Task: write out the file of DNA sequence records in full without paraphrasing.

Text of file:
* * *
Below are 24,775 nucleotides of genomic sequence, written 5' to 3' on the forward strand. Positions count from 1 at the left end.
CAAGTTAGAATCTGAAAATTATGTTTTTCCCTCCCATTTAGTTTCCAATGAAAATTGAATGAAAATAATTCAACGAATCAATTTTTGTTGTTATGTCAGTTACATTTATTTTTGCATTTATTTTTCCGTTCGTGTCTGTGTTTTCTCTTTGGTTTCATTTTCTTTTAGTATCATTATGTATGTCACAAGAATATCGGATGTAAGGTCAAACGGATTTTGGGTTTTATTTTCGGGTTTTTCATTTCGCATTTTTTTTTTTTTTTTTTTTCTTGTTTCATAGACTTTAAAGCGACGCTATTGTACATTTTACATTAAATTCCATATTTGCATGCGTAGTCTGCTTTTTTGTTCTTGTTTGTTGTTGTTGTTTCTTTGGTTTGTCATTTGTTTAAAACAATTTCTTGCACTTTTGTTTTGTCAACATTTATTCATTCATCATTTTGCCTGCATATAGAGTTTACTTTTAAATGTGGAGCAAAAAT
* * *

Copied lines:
Below are 24,775 nucleotides of genomic sequence, written 5' to 3' on the forward strand. Positions count from 1 at the left end.
CAAGTTAGAATCTGAAAATTATGTTTTTCCCTCCCATTTAGTTTCCAATGAAAATTGAATGAAAATAATTCAACGAATCAATTTTTGTTGTTATGTCAGTTACATTTATTTTTGCATTTATTTTTCCGTTCGTGTCTGTGTTTTCTCTTTGGTTTCATTTTCTTTTAGTATCATTATGTATGTCACAAGAATATCGGATGTAAGGTCAAACGGATTTTGGGTTTTATTTTCGGGTTTTTCATTTCGCATTTTTTTTTTTTTTTTTTTTCTTGTTTCATAGACTTTAAAGCGACGCTATTGTACATTTTACATTAAATTCCATATTTGCATGCGTAGTCTGCTTTTTTGTTCTTGTTTGTTGTTGTTGTTTCTTTGGTTTGTCATTTGTTTAAAACAATTTCTTGCACTTTTGTTTTGTCAACATTTATTCATTCATCATTTTGCCTGCATATAGAGTTTACTTTTAAATGTGGAGCAAAAAT